Bengaluru shines as the new warehousing capital of the south

Warehousing in India has shown splendid growth over the years, and the COVID-19 pandemic has only accelerated the growth prospects of the segment. The boom in online buying has played an important role in supporting the growth of modern-grade warehousing across cities. And, Bengaluru is no exception. The once warehouse deprived city has seen noteworthy growth and has become a crucial destination to build a presence in the warehousing market of southern India. With this feature, we track the growth of the city’s shining sector, the impact of e-commerce on its growth, areawise analysis of warehousing locations, the government reforms and infrastructural support, and the road ahead.

The hub of India’s IT industryand the capital of India’s southern state of Karnataka, Bengaluru has historically been a warehousing supply starved market, with limited, institutional developer presence in the Grade A space. In quite a contrast, it is now the upcoming warehouse express of the south.

With a volume transaction of 0.23 mn sq.m. in 2018, the demand for warehousing in the city has witnessed a significant uptick on the back of the post-COVID e-com boom.

As per Knight Frank’s Warehousing Report 2021, in a challenging year, the Bengaluru warehousing segment displayed robust performance and underscored the strong fundamentals of the city’s organized warehousing landscape. In FY 2021, Bengaluru sustained a warehousing transaction volume of 0.40 mn sq.m. (4.3 mn sq.ft.), which is at par with FY 2020.

Bengaluru, in the last few years, has become a crucial first step for warehousing and supply chain companies towards building a presence in the southern region. Vivek Juneja, Founder & Managing Director, Varuna Group, citing the reason for the same says, “This is because it is India’s largest e-commerce hub, fourth largest contributor to the national economy and ranked third in FDI inflow.”


It is not unknown that the pandemic has brought a paradigm shift in people’s lifestyles, it has indefinitely increased people’s dependency on e-commerce platforms. As a result of that, Bengaluru, playing host to many e-commerce giants, has seen a corresponding demand for warehousing space.

Since the pandemic began, warehousing in Bengaluru caught momentum as more and more e-commerce giants set up offices, while the existing players looked to expand and upgrade to grade warehousing owing to increase online shopping induced by the pandemic. This further brought the emergence of newer trends in warehousing demands and opened promising investment opportunities for institutional investors.

The pandemic led boost in sales of consumer goods greatly benefitted the e-commerce platforms and 3PL. 3PL as per Knight frank’s report accounted for a 27% share of the total warehouse space leased in the region.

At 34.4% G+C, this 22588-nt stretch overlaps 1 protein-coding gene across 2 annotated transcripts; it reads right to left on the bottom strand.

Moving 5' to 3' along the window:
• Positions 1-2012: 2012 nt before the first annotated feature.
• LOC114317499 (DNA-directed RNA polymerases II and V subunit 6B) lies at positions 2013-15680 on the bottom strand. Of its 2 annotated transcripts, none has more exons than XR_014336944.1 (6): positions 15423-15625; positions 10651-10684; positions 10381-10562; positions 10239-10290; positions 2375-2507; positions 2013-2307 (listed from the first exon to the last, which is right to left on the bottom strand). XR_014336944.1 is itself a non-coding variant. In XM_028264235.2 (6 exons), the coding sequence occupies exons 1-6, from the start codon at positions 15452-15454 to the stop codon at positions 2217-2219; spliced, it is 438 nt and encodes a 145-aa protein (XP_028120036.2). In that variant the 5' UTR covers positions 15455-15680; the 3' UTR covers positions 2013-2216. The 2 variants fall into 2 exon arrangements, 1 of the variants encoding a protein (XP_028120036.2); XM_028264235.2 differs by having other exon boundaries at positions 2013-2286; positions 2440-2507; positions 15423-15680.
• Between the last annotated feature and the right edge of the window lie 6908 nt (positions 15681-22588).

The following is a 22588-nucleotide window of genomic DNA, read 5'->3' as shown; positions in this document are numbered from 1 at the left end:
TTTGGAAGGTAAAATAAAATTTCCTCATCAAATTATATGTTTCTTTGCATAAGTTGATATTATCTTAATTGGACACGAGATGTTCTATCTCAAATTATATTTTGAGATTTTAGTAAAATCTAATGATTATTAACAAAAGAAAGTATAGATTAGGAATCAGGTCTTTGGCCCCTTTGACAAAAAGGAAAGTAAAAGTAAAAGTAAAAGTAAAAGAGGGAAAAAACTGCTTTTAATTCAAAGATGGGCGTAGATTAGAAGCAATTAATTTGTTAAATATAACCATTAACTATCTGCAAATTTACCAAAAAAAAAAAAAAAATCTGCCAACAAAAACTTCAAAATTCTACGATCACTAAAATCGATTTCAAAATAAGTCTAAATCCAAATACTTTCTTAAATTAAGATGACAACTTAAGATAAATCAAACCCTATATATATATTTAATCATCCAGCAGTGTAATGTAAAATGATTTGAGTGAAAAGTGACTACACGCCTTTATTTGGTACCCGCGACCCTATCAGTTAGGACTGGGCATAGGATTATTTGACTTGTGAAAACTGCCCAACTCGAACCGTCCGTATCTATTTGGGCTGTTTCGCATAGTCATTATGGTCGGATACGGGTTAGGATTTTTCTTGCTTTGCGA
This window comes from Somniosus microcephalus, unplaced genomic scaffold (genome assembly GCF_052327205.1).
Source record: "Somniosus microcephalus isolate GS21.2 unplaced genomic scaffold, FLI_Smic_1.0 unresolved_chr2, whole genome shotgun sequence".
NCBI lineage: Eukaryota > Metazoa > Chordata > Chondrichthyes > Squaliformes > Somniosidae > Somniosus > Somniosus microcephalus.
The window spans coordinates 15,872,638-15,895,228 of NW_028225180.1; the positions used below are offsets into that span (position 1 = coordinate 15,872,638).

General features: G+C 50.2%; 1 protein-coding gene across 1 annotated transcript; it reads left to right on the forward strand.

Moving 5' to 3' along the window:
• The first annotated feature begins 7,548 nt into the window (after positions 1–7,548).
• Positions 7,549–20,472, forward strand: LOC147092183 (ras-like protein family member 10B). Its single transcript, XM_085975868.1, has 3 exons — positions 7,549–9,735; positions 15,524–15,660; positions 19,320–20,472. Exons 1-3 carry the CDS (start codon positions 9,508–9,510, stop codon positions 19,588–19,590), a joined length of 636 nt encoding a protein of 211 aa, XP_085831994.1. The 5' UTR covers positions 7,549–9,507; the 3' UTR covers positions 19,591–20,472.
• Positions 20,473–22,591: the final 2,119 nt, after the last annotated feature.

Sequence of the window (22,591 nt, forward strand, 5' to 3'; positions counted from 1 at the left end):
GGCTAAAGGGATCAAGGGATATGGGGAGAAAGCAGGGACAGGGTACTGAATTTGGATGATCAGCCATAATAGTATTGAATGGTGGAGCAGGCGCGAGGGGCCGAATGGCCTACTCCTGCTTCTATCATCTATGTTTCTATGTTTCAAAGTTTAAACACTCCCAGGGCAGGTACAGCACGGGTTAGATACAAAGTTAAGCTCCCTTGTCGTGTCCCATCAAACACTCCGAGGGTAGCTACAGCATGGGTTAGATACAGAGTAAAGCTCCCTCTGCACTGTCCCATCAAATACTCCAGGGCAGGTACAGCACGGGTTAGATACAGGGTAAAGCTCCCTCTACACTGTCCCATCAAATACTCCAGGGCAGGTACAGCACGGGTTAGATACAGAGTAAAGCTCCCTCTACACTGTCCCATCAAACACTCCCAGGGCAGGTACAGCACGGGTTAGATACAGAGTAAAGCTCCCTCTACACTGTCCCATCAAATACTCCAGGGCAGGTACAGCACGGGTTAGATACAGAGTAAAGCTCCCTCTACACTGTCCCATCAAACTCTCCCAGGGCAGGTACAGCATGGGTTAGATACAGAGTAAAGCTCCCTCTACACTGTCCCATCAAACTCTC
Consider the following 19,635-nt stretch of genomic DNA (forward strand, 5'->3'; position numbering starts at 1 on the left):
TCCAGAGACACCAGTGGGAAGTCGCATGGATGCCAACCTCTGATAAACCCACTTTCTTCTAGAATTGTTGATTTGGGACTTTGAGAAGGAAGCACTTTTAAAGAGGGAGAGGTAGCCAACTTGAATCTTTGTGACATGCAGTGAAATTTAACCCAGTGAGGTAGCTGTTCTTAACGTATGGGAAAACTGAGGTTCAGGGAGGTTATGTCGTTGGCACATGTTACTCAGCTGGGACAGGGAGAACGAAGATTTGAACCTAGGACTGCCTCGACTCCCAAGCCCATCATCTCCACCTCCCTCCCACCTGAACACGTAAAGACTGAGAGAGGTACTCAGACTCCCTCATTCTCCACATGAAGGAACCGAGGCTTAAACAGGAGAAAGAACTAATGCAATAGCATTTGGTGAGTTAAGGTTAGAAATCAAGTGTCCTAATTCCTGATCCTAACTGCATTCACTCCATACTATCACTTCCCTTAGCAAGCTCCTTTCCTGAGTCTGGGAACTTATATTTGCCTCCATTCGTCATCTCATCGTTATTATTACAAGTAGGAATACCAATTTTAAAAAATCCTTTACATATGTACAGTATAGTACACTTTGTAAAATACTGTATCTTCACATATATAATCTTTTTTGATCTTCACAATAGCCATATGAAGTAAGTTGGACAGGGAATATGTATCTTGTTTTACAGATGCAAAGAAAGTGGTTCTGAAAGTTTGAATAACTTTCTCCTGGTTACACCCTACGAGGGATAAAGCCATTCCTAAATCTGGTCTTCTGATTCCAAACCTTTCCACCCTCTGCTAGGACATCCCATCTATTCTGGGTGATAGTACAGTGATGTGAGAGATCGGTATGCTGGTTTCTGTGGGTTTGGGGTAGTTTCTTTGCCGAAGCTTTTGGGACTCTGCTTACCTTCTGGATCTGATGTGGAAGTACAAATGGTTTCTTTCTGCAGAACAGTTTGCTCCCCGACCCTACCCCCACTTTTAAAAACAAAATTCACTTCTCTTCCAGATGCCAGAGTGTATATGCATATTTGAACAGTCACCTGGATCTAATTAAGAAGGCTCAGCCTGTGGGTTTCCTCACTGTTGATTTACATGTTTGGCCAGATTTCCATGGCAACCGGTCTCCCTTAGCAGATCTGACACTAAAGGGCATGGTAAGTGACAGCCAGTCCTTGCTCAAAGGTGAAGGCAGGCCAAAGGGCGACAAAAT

“This is largely attributed to a sudden surge in the need for extra storage/warehousing space by many occupiers during the first wave, as the closure of state boundaries required additional facility arrangements for last-mile deliveries, something which proved advantageous for 3PL companies to expand and cater to this new demand wave, the report said.

E-commerce accounted for a 22% share but it is evident that the real pent-up demand from e-commerce giants is yet to translate into new warehousing space take-up, once decision making is fast-tracked.

The existing warehousing market of Bengaluru remained resilient in the face of challenges thrown at it by the pandemic due to strong occupier interest on the back of consumption-led demand from this vast metropolis. The second wave of the pandemic only strengthened this demand and further created a need for Grade A warehousing from online-only brands. Additional warehouse requirements from electronics, FMCG, and FMCD companies continued adding a spur to the grade warehousing market.

Although the real estate segment saw the impact of the pandemic, the warehousing market surely emerged as a standout led by e-commerce and third-party logistic growth. In FY 2021, Retail and FMCG accounted for 5% and 4% of the space consumed respectively, the Knight Frank report suggests, while other sectors accounted for 43% of the total warehousing space consumed in Bengaluru, as some select occupiers leased large-sized facilities.


In the past few years, Bengaluru’s prominent clusters have been attracting developers who are successful in creating large institutionalgrade warehousing facilities. Buoyed by the large-scale demand for Grade A warehouses, many regional players have also intensified efforts to build new and modern facilities.

Expecting a high spurt, developers are seen acquiring land on the outskirts of Bengaluru to develop warehouse spaces. Bommanahalli, Bommasandra, Yelahanka, Nelamangala, and modal logistic parks and other initiatives to seamlessly connect urban transport.

This is an abridged version of the original story that was published in the May edition of the Logistics Insider magazine. To read the complete article, click here.

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